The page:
Under these flags, Breckinridge’s Division fought the battle of Baton Rouge in August and assisted in the initial defense of Vicksburg. During the campaign in Mississippi, Breckinridge’s Division was reorganized into three brigades, with the Kentucky forces concentrated into the 1st Brigade while the Tennessee units that had served at Mill Springs were split between the other two brigades, supplemented with newly attached units. On 28 October 1862, Breckinridge’s command was redesignated as the “Army of Middle Tennessee”; however, that designation was short lived. By the first week of November of 1862, this force was assigned to Polk’s Wing of the Army of Tennessee, and on 12 December the division reorganized into four brigades in Hardee’s Corps. At that time new battle flags were prepared conforming to the distinctive blue flags common in Hardee’s Corps. The old “Breckinridge battle flags” were retired at this time.

Howard Michael Madaus, based on research by Greg Biggs, Goeff Walden, Tom Fugate, Howard Michael Madaus, and other historians.




On 10 October 1862, newly appointed Lieutenant-General John C. Pemberton, fresh from alienating the political powers of South Carolina, was assigned to command the new Confederate Department of Mississippi and East Louisiana, then reeling from the disastrous battles of Corinth and Hatchie Bridge. Pemberton, a former Pennsylvania U.S. Army officer, who had married into a Virginia family and followed his wife’s home state out of the Union, while in command in South Carolina had show no disposition to adopted a special battle flag for his forces. Instead he had relied on private contractors to provide Confederate 1st national flags for the units of his command. It is surprising, therefore, that portions of his army in Mississippi and Vicksburg adopted a distinctive pattern of battle flag in at least two color patterns and both employing the Christian or “Latin cross” as their main element.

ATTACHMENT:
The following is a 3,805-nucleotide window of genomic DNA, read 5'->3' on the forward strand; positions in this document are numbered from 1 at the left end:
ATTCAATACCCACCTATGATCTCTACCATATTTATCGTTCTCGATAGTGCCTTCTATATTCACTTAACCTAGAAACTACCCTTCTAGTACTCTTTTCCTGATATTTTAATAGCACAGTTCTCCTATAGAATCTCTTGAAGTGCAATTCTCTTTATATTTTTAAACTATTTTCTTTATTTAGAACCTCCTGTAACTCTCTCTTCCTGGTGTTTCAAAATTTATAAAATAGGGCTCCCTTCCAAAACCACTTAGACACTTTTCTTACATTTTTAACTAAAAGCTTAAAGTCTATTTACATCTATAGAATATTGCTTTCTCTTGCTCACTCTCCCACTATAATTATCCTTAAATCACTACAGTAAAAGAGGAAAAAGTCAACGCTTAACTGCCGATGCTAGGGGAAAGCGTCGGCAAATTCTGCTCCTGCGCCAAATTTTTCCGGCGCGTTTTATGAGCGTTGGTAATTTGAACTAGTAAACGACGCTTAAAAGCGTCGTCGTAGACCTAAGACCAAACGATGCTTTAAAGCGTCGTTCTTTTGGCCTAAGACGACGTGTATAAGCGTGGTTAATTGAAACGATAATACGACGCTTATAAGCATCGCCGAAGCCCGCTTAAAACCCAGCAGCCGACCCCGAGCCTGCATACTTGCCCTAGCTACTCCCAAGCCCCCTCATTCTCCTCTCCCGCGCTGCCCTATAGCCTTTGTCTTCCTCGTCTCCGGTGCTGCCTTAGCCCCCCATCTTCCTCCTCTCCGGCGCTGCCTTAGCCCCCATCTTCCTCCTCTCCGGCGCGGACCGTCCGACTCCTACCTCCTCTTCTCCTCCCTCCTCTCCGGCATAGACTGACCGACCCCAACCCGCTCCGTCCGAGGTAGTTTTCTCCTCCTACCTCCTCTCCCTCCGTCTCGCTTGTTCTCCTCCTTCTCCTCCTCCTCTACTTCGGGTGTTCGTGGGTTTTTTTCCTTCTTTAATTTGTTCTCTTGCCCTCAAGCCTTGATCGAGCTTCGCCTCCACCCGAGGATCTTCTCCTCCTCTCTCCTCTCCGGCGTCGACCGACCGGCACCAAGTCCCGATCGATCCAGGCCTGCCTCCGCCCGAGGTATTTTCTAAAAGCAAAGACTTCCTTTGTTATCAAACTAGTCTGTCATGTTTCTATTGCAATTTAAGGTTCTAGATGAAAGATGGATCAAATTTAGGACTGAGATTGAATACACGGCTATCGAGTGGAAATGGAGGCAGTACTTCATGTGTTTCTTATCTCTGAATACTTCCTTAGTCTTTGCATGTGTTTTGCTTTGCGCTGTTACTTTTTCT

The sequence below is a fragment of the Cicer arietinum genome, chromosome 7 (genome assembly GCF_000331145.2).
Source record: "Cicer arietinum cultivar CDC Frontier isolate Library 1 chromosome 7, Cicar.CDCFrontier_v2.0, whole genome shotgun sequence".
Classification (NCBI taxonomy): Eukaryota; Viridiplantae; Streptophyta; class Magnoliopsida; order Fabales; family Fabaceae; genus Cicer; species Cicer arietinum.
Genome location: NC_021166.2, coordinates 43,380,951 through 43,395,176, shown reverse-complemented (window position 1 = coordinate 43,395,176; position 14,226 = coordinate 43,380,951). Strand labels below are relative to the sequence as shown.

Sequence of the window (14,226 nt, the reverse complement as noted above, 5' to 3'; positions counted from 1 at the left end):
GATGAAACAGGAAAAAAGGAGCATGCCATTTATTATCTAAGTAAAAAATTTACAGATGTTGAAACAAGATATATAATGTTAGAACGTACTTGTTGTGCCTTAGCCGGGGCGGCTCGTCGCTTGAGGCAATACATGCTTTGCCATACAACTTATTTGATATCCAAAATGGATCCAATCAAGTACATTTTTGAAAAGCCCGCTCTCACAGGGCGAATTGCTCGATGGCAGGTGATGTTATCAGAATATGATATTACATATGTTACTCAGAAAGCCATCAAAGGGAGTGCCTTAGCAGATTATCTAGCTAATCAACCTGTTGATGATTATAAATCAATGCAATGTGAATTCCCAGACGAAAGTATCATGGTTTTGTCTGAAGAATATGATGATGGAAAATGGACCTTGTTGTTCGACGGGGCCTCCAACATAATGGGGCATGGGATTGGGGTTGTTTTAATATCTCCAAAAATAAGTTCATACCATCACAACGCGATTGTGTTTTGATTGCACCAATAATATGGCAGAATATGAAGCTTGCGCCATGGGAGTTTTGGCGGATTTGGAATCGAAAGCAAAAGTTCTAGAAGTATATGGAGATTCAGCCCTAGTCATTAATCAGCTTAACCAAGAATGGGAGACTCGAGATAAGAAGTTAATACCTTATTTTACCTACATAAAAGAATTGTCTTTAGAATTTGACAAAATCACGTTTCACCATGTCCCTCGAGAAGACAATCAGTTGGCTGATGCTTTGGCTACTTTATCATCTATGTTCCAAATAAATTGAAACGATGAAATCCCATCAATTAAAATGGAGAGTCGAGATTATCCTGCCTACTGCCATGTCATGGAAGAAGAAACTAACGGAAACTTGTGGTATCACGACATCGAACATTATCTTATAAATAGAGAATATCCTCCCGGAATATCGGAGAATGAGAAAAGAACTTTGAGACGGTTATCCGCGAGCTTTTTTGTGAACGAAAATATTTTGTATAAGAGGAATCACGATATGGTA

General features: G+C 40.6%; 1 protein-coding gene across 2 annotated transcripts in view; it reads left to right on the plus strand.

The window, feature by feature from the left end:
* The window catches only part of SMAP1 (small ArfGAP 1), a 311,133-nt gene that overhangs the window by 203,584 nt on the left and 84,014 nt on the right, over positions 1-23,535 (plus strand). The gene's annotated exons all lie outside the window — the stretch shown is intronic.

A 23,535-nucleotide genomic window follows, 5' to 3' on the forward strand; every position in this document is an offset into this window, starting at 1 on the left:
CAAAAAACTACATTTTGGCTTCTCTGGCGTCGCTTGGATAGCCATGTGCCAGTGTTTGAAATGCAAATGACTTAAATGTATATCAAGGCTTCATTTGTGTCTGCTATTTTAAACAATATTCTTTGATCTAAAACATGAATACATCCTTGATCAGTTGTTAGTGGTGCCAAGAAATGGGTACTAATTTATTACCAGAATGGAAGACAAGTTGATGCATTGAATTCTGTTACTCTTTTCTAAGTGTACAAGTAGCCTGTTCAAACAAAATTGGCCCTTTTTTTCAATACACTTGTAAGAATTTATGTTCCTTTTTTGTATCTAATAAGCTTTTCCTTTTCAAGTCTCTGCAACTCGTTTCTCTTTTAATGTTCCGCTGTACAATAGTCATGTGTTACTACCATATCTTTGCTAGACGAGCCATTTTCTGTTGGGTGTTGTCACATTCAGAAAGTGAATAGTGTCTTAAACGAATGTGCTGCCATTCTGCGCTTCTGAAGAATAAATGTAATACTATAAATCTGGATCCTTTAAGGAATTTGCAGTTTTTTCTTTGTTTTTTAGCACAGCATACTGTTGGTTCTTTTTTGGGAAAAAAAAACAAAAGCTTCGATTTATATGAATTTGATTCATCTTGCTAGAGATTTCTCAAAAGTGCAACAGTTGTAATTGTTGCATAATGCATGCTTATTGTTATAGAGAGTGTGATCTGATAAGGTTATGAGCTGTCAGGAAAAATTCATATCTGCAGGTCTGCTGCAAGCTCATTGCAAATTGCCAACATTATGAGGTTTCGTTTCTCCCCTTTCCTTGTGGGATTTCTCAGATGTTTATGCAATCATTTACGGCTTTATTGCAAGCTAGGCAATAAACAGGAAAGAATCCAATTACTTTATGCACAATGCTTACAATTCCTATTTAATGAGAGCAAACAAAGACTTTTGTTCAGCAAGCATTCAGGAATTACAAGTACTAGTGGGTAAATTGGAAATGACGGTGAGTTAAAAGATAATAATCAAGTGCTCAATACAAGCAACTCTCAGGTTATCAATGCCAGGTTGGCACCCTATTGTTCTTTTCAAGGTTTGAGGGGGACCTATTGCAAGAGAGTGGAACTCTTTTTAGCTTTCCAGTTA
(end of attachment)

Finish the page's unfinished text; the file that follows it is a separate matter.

General Pemberton may have had nothing to do with the actual adoption of battle flags within his department. Rather, the process may have been stimulated by the proximity of Breckinridge’s Division in his department prior to his accession to power. At least half of Breckinridge’s Division, it should be remembered carried distinctive dark blue battle flags with a red “Latin cross” emblazoned with thirteen white stars during the campaign at Baton Rouge and the first encounters at Vicksburg. While there is no evidence to indicate that any of the Vicksburg defenders adopted flags directly modeled after flags of Breckinridge’s division, one of its regiments, the 31st Alabama, was later transferred to the Vicksburg garrison. It may be more than coincidental that the 1st national flag which that unit lost at the battle of Baker’s Creek bore a white “Latin cross” in its canton in conjunction with a motto and the stars.

The “White Cross” battle flags that were in partial service at the time of the Vicksburg Campaign seem to have been obtained prior to the siege of the city. The eventual investiture of Vicksburg may explain their incomplete distribution. To date, only two divisions seem to have acquired the distinctive flags.

Battle Flag of the 1st Missouri Cavalry, 1863.
Battle Flag of the 1st Missouri Cavalry, 1863
by Wayne J. Lovett
from a sketch by Howard Michael Madaus

During the siege of Vicksburg, the Confederate volunteers from Missouri were concentrated in two brigades. One, under General Cockrell, was composed of the six infantry regiments from the state. The other two Missouri units, both dismounted cavalry, were combined with three regiments and two battalions from Arkansas under General Green, until succeeded by Colonel Dockery. At least one of the Arkansas units still carried its Van Dorn battle flag into the Vicksburg campaign. And, though the Missouri infantry regiments had received Van Dorn battle flags in June of 1862, by the time of the Vicksburg campaign, all were evidently using a new and distinctive flag.

Based on the flag of the dismounted 1st Missouri Cavalry captured at Big Black River Bridge on 17 May 1863 and another surrendered at Vicksburg, the flags of the Missouri regiments and battalions at Vicksburg were rectangular, about 3.25 feet to 3.75 feet on the staff by 4.25 feet on the fly. They were made of dark blue bunting, having a 4 1/2″ wide red border on three sides. Standing in the blue field to the staff side of center was a white “Latin cross” about 18″ tall.